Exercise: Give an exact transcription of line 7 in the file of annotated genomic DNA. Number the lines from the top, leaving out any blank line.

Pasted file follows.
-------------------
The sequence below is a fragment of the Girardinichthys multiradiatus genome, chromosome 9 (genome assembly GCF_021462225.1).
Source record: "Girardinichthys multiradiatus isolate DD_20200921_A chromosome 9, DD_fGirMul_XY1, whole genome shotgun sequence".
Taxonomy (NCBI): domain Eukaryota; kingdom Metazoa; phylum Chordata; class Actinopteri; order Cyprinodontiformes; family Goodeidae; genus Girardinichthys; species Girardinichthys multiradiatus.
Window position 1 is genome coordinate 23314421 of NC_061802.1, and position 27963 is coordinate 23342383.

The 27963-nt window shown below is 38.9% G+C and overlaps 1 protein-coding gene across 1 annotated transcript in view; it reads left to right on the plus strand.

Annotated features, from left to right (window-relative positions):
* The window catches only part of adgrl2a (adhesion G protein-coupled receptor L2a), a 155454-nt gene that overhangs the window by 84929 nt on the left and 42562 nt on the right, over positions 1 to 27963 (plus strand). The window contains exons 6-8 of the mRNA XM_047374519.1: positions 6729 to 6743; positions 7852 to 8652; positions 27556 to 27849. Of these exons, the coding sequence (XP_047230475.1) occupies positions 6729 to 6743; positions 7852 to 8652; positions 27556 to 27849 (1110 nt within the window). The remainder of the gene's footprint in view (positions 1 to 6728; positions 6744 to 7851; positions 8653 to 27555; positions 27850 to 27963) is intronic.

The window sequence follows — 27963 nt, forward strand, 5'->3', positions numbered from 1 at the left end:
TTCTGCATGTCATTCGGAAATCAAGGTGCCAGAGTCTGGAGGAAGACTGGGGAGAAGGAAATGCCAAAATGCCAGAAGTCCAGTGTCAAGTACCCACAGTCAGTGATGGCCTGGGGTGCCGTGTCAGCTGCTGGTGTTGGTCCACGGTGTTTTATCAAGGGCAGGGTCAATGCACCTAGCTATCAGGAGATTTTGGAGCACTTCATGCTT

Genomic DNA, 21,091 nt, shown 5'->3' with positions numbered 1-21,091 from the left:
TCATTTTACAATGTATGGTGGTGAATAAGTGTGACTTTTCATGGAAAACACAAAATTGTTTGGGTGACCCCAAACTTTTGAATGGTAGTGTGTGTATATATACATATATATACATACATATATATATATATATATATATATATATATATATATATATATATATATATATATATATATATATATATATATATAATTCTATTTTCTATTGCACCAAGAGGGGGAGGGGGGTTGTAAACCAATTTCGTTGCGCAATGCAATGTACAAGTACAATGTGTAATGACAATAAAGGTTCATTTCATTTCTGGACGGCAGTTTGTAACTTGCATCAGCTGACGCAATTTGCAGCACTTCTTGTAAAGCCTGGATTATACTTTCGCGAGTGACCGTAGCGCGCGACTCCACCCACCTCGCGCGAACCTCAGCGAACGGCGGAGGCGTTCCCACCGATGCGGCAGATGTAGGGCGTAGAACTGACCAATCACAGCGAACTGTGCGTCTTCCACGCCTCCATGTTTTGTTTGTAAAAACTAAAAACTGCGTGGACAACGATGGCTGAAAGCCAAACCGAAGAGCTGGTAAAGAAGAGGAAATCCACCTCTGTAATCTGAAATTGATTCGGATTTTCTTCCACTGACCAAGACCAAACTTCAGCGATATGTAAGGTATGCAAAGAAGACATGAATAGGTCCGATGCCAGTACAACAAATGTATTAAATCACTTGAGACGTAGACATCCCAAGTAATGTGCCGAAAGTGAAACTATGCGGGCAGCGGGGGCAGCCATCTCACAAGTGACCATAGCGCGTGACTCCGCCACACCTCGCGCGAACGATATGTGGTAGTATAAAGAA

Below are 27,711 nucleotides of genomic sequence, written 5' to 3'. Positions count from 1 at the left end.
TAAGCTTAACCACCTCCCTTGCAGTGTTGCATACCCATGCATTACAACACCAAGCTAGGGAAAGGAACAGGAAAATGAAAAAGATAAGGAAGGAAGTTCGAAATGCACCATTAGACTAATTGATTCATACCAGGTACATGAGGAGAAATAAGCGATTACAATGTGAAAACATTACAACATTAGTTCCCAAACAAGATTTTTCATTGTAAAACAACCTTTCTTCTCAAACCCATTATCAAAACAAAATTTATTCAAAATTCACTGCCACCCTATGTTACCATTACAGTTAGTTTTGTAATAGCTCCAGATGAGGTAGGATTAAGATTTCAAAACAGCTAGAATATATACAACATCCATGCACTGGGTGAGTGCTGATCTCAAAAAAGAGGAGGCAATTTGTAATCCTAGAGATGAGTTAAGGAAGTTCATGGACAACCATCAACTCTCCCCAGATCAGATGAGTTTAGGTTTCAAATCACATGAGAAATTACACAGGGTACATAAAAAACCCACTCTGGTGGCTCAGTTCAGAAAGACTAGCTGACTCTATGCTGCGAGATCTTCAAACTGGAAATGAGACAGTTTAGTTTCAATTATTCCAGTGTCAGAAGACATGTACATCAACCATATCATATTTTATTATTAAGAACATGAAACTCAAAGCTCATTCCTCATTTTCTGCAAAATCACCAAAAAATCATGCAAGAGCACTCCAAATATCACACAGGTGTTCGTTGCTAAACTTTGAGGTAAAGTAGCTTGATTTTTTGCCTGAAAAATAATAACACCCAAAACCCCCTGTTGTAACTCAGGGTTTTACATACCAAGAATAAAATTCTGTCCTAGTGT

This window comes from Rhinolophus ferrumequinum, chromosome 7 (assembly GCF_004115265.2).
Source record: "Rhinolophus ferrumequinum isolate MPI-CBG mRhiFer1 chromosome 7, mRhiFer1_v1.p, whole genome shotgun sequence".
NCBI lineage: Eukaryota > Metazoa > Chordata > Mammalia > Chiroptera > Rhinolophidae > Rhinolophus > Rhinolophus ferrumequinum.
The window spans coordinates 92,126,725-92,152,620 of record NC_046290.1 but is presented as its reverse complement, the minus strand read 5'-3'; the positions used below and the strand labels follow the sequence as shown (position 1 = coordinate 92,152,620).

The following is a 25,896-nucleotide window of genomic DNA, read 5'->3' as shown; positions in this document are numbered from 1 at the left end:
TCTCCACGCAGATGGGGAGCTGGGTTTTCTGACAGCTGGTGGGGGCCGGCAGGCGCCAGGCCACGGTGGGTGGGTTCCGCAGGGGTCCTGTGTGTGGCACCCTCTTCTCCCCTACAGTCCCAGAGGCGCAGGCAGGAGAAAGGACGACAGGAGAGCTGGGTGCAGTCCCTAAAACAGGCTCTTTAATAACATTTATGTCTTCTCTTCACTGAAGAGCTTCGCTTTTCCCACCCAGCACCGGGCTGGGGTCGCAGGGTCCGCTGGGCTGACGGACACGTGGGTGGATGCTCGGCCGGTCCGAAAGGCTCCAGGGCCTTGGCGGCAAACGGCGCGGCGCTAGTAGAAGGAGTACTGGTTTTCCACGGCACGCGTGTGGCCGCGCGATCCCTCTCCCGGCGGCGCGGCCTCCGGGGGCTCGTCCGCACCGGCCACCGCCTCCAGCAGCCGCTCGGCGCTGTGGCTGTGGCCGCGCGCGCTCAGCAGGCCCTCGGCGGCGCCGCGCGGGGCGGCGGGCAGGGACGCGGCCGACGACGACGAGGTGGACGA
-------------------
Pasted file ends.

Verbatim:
* The window catches only part of adgrl2a (adhesion G protein-coupled receptor L2a), a 155454-nt gene that overhangs the window by 84929 nt on the left and 42562 nt on the right, over positions 1 to 27963 (plus strand). The window contains exons 6-8 of the mRNA XM_047374519.1: positions 6729 to 6743; positions 7852 to 8652; positions 27556 to 27849. Of these exons, the coding sequence (XP_047230475.1) occupies positions 6729 to 6743; positions 7852 to 8652; positions 27556 to 27849 (1110 nt within the window). The remainder of the gene's footprint in view (positions 1 to 6728; positions 6744 to 7851; positions 8653 to 27555; positions 27850 to 27963) is intronic.